How about a higher education system with resources available - free to all, worldwide - via satellite TV?
15 Housing that costs only one-tenth of today's, through improved durability, energy efficiency and financing patterns?16 Industrial products with virtually zero ecological impact and magnitude lower production costs?17 All these and more are immanent or already being implemented today. "Eco-building" (or "eco-adapting", as we need much less new building under such conditions) is clearly an important element of improving the effectiveness and efficiency of our systems - once we deal first with the basic causes of instability in our society.

When we put just these four opportunities together, they add up to ways to reduce our resource consumption, ecological impact, and use of our time by up to 97%, which is significantly more than appears needed to achieve sustainablilty.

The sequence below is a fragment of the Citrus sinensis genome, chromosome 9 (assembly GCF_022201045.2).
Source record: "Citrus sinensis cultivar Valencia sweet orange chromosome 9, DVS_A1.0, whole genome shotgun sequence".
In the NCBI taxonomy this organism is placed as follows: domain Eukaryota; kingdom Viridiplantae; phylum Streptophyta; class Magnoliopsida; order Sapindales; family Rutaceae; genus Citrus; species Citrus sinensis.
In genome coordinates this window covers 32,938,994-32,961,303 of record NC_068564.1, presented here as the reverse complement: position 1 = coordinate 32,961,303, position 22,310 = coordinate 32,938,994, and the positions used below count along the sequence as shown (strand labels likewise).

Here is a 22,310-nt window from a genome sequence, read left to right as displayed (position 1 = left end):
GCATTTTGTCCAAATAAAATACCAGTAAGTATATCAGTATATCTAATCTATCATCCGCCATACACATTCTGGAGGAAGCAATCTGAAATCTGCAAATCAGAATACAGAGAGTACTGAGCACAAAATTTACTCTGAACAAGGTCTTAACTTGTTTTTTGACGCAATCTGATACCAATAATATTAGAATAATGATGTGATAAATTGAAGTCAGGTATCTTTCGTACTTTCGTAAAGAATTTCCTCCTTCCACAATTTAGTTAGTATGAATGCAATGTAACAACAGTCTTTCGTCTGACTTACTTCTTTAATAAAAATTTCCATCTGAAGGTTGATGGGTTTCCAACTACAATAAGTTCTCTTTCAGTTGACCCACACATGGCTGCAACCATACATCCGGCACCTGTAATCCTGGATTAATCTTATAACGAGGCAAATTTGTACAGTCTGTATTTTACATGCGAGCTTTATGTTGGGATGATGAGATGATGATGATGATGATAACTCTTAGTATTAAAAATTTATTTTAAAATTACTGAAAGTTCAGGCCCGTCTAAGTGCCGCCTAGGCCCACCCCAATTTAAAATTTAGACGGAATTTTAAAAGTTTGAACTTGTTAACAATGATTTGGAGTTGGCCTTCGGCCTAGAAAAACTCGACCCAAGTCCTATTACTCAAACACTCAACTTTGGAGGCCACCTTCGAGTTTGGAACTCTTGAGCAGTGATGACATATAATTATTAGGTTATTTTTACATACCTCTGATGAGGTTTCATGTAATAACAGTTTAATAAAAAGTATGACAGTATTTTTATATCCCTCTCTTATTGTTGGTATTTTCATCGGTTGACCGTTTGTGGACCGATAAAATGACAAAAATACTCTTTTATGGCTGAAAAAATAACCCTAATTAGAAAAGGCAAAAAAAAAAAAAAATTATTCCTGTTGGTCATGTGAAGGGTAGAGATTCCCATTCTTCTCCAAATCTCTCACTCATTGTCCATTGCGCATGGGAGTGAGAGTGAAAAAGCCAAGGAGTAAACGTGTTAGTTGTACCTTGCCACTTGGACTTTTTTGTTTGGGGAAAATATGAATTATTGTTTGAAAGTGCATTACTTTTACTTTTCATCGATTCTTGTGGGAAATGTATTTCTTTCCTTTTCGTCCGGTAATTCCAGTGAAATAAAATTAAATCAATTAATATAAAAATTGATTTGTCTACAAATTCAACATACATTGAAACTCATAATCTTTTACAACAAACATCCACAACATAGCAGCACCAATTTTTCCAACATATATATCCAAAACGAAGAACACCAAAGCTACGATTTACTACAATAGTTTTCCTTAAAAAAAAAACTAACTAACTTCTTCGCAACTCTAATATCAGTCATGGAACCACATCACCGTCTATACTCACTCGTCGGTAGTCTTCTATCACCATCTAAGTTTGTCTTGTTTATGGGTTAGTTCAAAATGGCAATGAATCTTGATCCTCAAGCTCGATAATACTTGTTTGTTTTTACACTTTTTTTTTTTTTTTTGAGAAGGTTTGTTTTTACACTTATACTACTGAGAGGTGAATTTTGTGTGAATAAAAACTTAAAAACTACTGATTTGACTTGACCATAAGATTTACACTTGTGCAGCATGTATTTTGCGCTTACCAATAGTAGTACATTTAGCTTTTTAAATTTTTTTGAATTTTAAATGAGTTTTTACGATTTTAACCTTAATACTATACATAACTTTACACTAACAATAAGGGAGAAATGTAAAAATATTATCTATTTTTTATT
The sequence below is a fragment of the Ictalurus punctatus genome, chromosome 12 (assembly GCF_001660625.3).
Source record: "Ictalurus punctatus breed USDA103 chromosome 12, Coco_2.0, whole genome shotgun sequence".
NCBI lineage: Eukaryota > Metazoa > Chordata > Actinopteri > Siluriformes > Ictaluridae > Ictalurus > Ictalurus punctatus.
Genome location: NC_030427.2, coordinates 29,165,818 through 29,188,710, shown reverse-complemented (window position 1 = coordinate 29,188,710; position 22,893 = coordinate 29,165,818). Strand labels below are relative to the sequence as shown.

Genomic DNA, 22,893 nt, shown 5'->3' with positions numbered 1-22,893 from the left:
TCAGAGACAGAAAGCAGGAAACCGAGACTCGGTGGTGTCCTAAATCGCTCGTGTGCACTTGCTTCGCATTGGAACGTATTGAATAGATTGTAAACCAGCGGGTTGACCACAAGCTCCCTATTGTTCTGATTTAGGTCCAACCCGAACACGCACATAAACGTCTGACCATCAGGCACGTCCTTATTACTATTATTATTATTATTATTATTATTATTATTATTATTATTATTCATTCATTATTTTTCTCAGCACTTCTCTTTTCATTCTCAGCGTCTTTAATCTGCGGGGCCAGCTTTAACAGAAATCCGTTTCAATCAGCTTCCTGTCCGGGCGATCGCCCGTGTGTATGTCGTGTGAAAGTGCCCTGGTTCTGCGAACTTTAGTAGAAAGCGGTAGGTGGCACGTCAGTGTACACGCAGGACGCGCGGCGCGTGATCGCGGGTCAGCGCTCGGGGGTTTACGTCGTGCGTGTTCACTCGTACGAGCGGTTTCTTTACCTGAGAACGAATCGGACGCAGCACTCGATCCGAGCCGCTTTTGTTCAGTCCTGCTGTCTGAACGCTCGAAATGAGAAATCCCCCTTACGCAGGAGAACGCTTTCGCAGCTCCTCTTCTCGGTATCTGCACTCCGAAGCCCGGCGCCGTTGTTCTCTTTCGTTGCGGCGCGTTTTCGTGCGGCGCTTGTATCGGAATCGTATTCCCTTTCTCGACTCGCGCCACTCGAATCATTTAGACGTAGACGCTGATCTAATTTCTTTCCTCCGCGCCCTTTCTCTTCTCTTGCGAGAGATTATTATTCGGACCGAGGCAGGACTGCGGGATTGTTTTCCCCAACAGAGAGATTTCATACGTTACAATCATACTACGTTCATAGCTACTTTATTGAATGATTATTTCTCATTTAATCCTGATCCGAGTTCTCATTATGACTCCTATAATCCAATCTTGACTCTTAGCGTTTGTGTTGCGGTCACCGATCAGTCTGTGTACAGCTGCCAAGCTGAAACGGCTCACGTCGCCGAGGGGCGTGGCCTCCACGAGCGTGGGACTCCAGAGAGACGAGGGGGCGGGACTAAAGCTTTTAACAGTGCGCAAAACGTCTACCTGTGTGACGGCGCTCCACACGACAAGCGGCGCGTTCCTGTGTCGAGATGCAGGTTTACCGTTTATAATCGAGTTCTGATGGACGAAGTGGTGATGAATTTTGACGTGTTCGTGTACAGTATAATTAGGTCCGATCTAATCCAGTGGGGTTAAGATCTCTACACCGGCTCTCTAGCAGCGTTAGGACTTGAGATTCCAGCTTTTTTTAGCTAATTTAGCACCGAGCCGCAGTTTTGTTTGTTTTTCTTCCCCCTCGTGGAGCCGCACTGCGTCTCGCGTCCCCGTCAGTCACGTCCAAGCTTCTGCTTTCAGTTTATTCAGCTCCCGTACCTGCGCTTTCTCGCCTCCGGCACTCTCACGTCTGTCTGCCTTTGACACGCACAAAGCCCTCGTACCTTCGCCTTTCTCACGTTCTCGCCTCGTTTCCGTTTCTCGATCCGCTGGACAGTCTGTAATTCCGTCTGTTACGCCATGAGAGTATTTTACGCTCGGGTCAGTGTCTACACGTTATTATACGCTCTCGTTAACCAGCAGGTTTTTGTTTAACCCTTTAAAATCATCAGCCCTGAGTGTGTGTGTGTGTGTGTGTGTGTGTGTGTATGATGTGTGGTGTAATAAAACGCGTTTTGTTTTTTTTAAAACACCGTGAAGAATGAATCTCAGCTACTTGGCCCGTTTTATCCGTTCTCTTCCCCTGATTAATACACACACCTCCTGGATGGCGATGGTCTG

(And the real rewards of a sustainable society do not fall in these familiar material dimensions of life.)

It is unlikely that we would ever follow such possibilities out to these extremes - if for no other reason that we decide we want to work more, or we want to do better for ourselves and all life, and ask for higher levels of performance in all we do. But even if we decide to only achieve two-thirds of each of these savings, that still adds up to an 82% reduction from our present patterns - almost exactly what is projected to be needed to operate on a sustainable basis.19